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Distant painterly perspectives : war, atrocities and the suffering of others : an exegesis presented in partial fulfilment of the requirements for the degree of Master of Fine Arts at Massey University, Wellington, New Zealand
Inspired by my desire to act in some way against the injustices
of atrocities, this research sets out to establish how a socially
motivated painting practice can operate to activate its audience
to acknowledge the suffering of others due to atrocious events. It
investigates the role that the mediated imagery of photojournalism
and other sources, play in our encounter, as distant spectators, with
the suffering of others.
With concentration on painting, this research aims to analyse the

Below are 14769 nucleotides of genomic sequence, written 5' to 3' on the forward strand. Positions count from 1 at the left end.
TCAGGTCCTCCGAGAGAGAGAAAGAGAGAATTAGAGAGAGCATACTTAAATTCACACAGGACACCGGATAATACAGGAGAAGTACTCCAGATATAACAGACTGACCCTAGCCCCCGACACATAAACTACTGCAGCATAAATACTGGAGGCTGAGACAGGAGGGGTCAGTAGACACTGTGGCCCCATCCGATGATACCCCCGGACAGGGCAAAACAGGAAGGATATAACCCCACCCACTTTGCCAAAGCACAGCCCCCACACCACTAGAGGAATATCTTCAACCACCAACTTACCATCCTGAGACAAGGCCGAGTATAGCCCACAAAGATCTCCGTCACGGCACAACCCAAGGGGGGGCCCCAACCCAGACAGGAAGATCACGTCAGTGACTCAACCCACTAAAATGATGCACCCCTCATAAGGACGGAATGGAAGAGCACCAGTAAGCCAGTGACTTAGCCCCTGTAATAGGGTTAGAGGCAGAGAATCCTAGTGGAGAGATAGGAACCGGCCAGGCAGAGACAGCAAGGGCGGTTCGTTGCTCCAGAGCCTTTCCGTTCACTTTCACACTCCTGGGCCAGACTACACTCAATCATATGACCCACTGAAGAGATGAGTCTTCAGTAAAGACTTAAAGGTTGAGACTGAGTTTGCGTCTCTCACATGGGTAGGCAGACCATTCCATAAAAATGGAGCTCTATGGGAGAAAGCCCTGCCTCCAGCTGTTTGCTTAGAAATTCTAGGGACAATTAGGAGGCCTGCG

socially motivated art practices and artworks, of artists responding
to thematically similar issues in their work. I will attempt to locate
my art practice in response to the culture of the spectacle in which
I maintain, we currently reside. I explore the counter arguments
as to whether spectatorship is a passive or active role, in order to
establish what that brings to the experience of viewing a painting. I
will also look into where ethics and aesthetics intersect, and how this
crossroad impacts upon both the artist’s realisation of their work,
and the viewer’s reception of the artwork.